Well-designed wellness programs can keep healthy employees healthy, support employees with health risks to improve their health behaviors, and facilitate organizational efforts to achieve workforce performance goals. Productivity lost through absenteeism, sickness, and injury was a key driver for the development of the Maine Department of Transportation (DOT) Region 5 wellness program, offered since 2004. In 2008, the Maine DOT engages the University of Southern Maine's Muskie School of Public Service to create a more robust and sustainable evaluation process for their employee wellness initiative, as assist in planning to replicate the Region 5 program across the state. The Muskie School evaluation team developed a logic model as the cornerstone for determining the components for program evaluation. The desired outcome of a "safe, injury-free work environment that costs less to maintain and operates at full capacity" provided the direction to develop activities, inputs, outputs, and short-term outcomes.
Cutler Institute for Health and Social Policy
Maine Department of Transportation Region 5 Employee Wellness Program Evaluation Report
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Dr. Ziller to speak on Rural Implementation and Impact of Medicaid Expansions
The impact of the ACA Medicaid expansion on health care coverage and access in rural areas is largely unknown and will depend on the different state policy contexts in which the expansions are implemented and on existing system capacity. Understanding how many rural residents are likely to become newly eligible for Medicaid under the ACA, as well as their characteristics and health status, will provide important information to aid policymakers in structuring outreach and enrollment strategies and ensuring that the healthcare infrastructure and delivery systems in rural areas can address the needs of these individuals.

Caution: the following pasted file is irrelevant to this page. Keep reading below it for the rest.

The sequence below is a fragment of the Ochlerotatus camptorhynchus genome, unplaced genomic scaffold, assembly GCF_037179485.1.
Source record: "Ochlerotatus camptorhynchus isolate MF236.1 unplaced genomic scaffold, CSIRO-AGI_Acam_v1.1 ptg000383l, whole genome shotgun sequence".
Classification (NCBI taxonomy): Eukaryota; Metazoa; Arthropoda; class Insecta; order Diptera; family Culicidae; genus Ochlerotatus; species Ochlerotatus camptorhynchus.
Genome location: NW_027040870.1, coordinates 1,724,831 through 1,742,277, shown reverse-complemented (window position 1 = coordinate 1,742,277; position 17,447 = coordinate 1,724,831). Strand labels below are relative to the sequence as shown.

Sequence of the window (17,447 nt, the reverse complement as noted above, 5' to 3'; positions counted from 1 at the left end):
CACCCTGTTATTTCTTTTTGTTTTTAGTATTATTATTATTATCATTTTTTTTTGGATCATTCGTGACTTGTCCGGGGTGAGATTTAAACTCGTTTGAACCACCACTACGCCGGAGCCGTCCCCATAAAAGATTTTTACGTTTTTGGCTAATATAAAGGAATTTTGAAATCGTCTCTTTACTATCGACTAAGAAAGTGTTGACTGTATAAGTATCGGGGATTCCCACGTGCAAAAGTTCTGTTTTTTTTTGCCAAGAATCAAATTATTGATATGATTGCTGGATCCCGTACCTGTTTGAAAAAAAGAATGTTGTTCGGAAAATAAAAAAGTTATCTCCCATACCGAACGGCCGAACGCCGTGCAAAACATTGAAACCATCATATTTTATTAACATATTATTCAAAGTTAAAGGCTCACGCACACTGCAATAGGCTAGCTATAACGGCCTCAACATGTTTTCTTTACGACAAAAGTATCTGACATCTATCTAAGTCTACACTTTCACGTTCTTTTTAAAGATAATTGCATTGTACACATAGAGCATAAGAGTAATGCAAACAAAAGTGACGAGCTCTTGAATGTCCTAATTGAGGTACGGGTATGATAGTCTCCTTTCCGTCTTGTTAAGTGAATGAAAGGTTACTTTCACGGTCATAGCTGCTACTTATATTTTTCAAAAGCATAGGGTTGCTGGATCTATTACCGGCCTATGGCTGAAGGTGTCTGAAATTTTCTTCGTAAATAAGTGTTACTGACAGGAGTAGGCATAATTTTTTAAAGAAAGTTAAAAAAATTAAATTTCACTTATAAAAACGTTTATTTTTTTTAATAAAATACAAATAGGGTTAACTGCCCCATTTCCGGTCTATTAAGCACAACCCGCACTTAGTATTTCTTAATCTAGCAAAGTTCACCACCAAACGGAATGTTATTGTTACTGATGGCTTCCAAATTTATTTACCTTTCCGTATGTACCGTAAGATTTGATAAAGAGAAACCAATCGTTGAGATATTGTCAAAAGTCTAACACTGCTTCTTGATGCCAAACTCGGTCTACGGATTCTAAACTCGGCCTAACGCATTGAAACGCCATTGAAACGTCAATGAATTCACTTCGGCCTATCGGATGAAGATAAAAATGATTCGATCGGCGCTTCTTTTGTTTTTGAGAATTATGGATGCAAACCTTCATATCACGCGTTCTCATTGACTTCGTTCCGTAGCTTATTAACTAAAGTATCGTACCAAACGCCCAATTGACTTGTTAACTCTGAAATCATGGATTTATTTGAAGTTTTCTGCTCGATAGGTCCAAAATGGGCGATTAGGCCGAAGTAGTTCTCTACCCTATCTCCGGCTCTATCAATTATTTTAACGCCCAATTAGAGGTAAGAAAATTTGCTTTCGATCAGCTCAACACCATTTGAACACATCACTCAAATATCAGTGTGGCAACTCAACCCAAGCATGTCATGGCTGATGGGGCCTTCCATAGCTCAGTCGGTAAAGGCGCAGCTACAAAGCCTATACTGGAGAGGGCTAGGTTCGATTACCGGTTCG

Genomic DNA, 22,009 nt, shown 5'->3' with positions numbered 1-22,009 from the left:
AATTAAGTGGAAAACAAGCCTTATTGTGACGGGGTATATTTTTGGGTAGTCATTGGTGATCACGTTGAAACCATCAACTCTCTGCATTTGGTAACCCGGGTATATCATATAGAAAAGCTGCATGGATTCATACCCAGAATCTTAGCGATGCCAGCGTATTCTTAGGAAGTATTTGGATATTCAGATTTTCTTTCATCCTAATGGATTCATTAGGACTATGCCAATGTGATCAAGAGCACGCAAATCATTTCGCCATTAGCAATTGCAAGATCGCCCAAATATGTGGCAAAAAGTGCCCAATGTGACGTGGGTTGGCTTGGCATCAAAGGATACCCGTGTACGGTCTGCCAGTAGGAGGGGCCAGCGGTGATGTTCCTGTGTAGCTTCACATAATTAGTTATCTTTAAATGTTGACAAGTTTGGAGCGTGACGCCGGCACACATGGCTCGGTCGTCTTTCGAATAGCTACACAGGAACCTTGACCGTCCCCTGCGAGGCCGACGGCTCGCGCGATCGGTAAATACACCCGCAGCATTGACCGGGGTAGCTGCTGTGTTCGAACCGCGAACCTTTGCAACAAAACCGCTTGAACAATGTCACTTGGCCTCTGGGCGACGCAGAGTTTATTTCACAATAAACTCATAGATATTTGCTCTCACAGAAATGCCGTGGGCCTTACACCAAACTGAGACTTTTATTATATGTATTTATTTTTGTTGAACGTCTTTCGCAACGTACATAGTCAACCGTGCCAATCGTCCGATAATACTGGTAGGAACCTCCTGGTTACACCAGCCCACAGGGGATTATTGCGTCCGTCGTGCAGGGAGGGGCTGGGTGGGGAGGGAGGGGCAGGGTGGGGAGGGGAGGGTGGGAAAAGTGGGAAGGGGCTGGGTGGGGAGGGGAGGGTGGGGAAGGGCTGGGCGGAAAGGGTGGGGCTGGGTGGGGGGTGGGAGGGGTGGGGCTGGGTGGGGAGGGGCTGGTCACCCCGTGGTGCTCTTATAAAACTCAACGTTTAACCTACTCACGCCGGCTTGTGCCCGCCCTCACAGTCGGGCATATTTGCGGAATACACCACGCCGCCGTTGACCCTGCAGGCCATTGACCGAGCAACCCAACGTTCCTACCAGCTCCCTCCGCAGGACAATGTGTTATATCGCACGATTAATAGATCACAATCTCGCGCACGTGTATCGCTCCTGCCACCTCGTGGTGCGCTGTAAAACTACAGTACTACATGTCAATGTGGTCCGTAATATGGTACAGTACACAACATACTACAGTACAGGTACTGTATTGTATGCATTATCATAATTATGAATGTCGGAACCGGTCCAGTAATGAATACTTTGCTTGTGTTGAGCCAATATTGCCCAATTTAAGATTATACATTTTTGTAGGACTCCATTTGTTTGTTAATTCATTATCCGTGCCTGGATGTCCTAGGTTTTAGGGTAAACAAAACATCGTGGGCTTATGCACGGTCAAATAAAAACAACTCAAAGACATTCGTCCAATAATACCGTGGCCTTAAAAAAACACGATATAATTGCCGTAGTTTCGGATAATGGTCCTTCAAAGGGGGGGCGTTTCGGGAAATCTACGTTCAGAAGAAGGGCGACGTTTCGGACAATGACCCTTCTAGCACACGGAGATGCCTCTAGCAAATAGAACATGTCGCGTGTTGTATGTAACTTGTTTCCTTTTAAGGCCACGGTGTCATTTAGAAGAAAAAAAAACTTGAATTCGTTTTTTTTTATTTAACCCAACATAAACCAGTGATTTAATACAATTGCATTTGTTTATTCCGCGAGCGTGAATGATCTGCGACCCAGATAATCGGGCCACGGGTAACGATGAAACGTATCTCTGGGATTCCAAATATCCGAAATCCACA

On March 18th, Dr. Ziller, Deputy Director of the Maine Rural Health Research Center at the University of Southern Maine, will present via a SHARE webinar, nationally representative information identifying rural-urban differences among low-income non-elderly adults (18 to 65) in the following areas:
- Medicaid eligibility, pre-ACA
- Medicaid participation, pre-ACA
- New Medicaid eligibility in 2014
Dr. Ziller will also analyze the characteristics associated with any rural-urban differences in the above areas. Characteristics to be considered include age, gender, employment, education, income, Census region, health status, current relationship to primary care provider, primary care supply, and FQHC availability.